Minority advocates, Trump transition team hold closed-door meeting

Arturo Vargas, executive director of National Association of Latino Elected and Appointed Officials, said the meetings were all about “talking and listening to each other.” (Photo by Sabella Scalise/Cronkite News)

Leaders of some of many minority organizations leave the Republican National Committee offices after meeting with members of President-elect Donald Trump’s transition team. (Photo by Sabella Scalise/Cronkite News)

Elroy Sailor, an adviser to the chairman of the Republican National Committee as well as the founder of a minority empowerment group, said the GOP has had a series of meetings with advocates. (Photo by Sabella Scalise/Cronkite News)

Spencer Overton, the president of Joint Center for Political and Economic Studies, said talking is “an important first step” for minority groups and the Trump transition team. (Photo by Sabella Scalise/Cronkite News)

WASHINGTON – Leaders of about 20 minority advocacy organizations met with President-elect Donald Trump’s transition team in a closed-door meeting Wednesday in what advocates said they hope was one of many meetings to come.

The off-the-record meeting at the Republican National Committee headquarters in Washington came one week after the elections and just days after a coalition of Latino organizations asked to meet with the president-elect to clear the air over heated rhetoric repeated throughout the campaign.

Groups in Wednesday’s meeting included African-American, Hispanic, Asian and Native American organizations representing a range of occupations from cops to educators to elected officials, all citing a need to move forward after an election that left many of them distressed.

“These are the individuals who are at the front lines of America’s challenges and they very much want to work with the next administration to make sure we can move this country forward,” said Arturo Vargas, executive director of National Association of Latino Elected and Appointed Officials (NALEO).

“It begins with talking and listening to each other and that is what this day has been all about,” Vargas said.

While attendees agreed not to discuss details of what was discussed, Vargas and others appeared upbeat as they left the meeting.

Among those at the meeting were Coconino County Supervisor Elizabeth Archuleta, who was representing the NALEO board, and Coconino County Treasurer Sarah Benatar, who was representing the National Association of Hispanic County Officials. They declined to comment on the meeting.

-Cronkite News video by Sabella Scalise

Wednesday’s meeting followed a campaign in which Trump often made headlines with comments attacking immigrants, Muslims, the disabled and others. A coalition of Latino groups that met last week said they were willing to work with incoming Trump administration – but were also willing to fight any policies or rhetoric that threatened their communities.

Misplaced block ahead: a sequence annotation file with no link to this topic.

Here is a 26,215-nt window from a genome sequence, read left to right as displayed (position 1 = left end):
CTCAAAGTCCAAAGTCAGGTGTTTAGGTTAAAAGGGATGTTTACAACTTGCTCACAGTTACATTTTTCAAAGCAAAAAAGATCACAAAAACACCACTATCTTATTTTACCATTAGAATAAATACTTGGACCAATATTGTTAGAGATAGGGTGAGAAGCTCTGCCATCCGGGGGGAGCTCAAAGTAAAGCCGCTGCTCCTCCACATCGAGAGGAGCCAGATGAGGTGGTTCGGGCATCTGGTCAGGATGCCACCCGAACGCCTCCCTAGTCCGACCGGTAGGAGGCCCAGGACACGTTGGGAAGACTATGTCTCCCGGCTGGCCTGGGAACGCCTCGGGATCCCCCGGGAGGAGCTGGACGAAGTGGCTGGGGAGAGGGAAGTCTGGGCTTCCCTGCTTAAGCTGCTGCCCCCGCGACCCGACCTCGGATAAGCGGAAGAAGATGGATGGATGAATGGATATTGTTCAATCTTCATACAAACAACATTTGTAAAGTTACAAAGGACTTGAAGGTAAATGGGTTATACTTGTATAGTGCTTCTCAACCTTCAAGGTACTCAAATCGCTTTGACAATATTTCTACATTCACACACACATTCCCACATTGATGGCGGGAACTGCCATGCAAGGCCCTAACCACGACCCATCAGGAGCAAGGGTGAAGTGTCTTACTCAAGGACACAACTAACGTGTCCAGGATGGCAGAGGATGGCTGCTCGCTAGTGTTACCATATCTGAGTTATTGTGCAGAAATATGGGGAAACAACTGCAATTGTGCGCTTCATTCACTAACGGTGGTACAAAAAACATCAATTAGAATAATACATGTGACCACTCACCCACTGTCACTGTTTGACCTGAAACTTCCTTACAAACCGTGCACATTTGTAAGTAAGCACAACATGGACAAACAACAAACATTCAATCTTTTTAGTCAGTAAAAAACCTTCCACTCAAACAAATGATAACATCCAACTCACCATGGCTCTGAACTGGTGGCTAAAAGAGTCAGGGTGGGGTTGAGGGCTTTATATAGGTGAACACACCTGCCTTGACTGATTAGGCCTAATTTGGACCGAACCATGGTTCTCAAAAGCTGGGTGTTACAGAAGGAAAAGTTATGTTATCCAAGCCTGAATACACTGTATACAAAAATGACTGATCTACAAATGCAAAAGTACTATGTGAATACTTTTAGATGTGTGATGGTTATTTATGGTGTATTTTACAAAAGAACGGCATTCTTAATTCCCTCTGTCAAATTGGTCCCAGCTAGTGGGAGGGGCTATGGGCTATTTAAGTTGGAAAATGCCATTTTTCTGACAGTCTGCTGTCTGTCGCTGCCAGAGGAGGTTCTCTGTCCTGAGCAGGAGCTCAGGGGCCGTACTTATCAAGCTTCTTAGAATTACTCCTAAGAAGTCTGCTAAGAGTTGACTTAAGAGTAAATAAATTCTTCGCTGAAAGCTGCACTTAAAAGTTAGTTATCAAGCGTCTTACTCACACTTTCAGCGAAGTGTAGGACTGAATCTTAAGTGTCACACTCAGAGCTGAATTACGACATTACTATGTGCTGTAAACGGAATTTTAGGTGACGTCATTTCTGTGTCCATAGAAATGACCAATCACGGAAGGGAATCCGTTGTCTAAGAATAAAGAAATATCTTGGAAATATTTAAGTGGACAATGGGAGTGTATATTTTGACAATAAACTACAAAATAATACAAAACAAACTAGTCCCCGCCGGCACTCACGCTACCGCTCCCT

Elroy Sailor, co-founder of the minority empowerment organization Insight America, said minority leaders are looking to continue a “spirit of inclusiveness” into the new administration.

“We’ve heard new models to solve old problems,” said Sailor, who also serves as senior adviser for RNC Chairman Reince Priebus. “What we’ve heard today are solutions to problems that the administration, as well as the House and the Senate, will need to address.”

Sailor said Republican officials have been engaging in a “series of sustained meetings” with minority organizations since January, but that Wednesday’s meeting was a culmination “as well as a continuation of those dialogues.”

Spencer Overton, president of Joint Center for Political and Economic Studies, said that “just engaging in a productive conversation is an important first step.”

“I certainly think that we had an important first step here today and we’ll see how things develop,” Overton said, “but we’re certainly encouraged from the productive conversations we had today.”

Vargas said leaders still “continue to have questions” about how the Trump administration will put itself together on Inaugural Day, Jan. 20, but emphasized that minority organizations want to work closely with the president-elect.

“The campaign is over, the election is over and now it’s time to govern,” Vargas said. “And our membership stands ready to work with the new administration to identify people who can come and join the administration to be political appointees this administration and help move the country forward.”